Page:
Seeing fewer spotted lanternflies? Experts say they're on the move and spreading out

The swarms of carcasses littering skyscrapers and yards have yet to appear this summer.

Beccah Hendrickson Image
Monday, August 2, 2021
Spotted lanternflies are on the move and spreading out, experts say
Spotted lanternflies are spreading out, so they don't appear as dense in some areas as they used to, experts say.

HUNTINGDON VALLEY, Pennsylvania (WPVI) -- Carefully placed on several trees, the more than 900 acres of conserved land at Pennypack Ecological Restoration Trust in Huntingdon Valley, Pa. is an experiment aimed at stopping an invader.

"They'll crawl up this mesh - it's really nice for them to grab - and then they'll get stuck up in here," explained Maria Paula Mugnani, the research and restoration coordinator at the trust.

She was showing a simple jar and mesh contraption that has trapped thousands of spotted lanternflies.

"Lanternflies are basically sucking the sap out of the tree leaves and that can affect the health and cause mortality in a lot of the trees," she said.

The bug has been a threat in Pennsylvania for seven years now, but the swarms of carcasses littering skyscrapers and yards have yet to appear this summer.

RELATED: Congresswoman highlights threat spotted lanternflies pose to beer, wine industry

A Pennsylvania congresswoman is highlighting the threat that spotted lanternflies pose to the beer and wine industry.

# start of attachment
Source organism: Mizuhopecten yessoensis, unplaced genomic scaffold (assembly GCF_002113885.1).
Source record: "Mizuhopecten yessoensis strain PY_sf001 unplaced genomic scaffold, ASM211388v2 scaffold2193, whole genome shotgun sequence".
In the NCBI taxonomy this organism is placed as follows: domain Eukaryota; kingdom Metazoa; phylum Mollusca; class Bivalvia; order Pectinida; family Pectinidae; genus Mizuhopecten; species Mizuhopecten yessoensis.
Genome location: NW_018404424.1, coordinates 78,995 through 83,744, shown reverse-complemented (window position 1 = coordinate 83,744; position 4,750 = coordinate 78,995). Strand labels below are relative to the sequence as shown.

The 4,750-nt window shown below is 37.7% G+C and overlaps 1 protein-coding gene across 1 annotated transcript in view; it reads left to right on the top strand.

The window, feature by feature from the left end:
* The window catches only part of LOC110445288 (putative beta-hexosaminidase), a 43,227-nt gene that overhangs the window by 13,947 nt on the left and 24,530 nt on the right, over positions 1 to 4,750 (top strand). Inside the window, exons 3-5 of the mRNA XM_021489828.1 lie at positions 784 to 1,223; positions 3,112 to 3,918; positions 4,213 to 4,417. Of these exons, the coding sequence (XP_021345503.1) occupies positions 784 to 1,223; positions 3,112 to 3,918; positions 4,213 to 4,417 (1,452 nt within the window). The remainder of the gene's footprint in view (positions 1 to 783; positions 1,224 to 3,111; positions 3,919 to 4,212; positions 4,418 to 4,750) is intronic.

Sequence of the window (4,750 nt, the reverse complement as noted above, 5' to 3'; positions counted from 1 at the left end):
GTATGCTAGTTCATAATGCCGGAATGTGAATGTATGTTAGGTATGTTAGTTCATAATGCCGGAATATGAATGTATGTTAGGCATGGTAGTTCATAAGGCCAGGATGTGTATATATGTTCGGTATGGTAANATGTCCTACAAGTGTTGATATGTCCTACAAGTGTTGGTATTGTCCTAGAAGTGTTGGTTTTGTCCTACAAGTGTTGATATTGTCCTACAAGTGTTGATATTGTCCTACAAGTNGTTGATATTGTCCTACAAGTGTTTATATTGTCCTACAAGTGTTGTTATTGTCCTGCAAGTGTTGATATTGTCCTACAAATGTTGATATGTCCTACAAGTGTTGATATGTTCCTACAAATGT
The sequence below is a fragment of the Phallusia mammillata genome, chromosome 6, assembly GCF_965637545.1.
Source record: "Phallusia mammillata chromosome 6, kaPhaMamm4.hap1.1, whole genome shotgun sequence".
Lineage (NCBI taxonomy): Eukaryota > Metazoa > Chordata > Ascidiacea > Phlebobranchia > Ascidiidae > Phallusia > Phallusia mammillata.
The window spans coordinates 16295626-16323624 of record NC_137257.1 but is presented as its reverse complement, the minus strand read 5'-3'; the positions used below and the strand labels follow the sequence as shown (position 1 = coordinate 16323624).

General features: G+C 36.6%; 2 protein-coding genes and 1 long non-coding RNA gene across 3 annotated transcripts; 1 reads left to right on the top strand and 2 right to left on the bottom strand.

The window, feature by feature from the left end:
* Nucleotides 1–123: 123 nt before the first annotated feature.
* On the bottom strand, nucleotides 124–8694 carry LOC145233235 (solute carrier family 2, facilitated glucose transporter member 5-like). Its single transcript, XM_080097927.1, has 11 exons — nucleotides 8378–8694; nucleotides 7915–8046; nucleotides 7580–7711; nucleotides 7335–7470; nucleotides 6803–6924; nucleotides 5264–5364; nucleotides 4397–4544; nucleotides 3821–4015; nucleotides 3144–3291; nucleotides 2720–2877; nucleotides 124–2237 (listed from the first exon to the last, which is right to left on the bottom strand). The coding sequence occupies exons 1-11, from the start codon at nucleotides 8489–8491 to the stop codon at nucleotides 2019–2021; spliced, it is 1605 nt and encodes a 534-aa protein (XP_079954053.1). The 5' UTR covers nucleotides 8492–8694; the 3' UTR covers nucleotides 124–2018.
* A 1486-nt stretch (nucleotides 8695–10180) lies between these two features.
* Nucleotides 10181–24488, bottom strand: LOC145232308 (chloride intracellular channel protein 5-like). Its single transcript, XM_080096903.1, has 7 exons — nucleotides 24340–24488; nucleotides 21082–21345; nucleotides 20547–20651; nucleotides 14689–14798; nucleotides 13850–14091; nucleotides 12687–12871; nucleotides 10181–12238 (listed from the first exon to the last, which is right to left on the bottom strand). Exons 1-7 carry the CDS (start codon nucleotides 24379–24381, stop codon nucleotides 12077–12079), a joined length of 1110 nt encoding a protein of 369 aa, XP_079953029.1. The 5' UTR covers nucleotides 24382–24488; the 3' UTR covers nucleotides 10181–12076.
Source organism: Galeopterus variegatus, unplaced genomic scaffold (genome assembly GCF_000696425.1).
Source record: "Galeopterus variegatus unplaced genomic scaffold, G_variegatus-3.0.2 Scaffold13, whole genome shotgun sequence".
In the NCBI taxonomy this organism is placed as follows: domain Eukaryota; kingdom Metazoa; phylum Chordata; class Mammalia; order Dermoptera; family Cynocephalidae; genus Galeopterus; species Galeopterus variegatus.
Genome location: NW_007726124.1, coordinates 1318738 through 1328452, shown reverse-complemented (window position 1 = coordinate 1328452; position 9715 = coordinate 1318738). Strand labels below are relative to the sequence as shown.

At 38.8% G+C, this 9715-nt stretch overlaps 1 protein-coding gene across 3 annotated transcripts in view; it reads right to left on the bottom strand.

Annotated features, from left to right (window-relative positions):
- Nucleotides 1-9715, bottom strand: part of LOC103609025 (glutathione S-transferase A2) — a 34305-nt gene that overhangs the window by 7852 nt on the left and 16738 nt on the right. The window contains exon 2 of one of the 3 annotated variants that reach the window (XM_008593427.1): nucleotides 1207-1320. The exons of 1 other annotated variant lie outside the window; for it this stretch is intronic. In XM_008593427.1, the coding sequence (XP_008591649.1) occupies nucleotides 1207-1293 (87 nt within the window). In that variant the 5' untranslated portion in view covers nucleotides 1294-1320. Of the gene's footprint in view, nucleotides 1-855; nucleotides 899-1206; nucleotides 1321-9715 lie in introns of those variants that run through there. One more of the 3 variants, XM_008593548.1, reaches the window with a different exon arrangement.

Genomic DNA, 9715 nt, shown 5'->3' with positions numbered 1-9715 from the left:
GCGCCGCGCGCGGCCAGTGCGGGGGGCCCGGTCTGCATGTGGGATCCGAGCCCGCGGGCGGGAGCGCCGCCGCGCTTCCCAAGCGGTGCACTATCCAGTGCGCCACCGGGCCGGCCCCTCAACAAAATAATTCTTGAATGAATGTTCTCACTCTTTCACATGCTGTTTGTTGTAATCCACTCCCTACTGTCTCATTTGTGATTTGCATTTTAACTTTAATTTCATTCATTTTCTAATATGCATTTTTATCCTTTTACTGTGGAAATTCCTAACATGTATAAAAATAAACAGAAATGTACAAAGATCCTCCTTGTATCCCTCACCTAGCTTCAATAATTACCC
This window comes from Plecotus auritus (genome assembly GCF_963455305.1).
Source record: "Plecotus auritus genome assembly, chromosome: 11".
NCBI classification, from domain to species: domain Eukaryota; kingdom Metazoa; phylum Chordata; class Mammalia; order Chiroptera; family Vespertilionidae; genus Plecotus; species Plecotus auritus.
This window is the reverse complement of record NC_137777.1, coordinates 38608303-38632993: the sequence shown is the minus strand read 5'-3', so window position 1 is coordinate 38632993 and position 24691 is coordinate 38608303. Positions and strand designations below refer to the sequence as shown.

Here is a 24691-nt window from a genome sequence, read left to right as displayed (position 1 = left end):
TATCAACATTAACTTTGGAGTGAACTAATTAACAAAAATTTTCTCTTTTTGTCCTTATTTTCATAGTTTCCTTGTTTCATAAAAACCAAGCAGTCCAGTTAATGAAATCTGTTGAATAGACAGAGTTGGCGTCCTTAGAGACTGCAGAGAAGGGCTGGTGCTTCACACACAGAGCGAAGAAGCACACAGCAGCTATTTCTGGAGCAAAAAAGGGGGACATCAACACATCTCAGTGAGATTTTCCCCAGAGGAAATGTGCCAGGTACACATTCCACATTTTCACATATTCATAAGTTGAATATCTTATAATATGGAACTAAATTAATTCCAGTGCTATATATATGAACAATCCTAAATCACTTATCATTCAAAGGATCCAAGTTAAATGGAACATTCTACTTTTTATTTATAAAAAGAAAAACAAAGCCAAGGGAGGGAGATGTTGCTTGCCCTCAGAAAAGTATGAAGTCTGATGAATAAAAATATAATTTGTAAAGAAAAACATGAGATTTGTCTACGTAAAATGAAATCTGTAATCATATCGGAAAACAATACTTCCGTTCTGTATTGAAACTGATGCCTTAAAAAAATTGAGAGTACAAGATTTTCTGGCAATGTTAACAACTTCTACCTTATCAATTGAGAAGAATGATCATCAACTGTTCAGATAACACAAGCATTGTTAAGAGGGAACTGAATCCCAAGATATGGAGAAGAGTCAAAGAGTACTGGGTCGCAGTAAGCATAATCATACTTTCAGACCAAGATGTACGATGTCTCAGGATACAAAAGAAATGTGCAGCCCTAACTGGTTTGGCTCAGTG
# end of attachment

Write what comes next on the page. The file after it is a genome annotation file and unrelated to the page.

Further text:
Brian Walsh, the Berks County Horticultural Educator with the Penn State Extension, says the lanternflies are starting to spread out more, meaning the population doesn't appear as dense in some areas.

"We're not finished with the season yet so we're just gearing up on those adult flights," he said.

Walsh said what's important to stopping those flights from spreading is killing the bug on sight and also checking yourself and your vehicle before you travel, to make sure the bug isn't coming with you.

"It's expanding outward to Staten Island at this point. It was just confirmed as far away as Indiana," he says.

Conservationists say killing the bug is key to saving trees.

"We're really concerned about them cutting down those populations because those species provide a lot of ecological benefits," said Mugnani.

A Montgomery County, Pennsylvania family is combatting the increase spotted lanternfly problem with a trap made of rubber and netting from his 3D printer.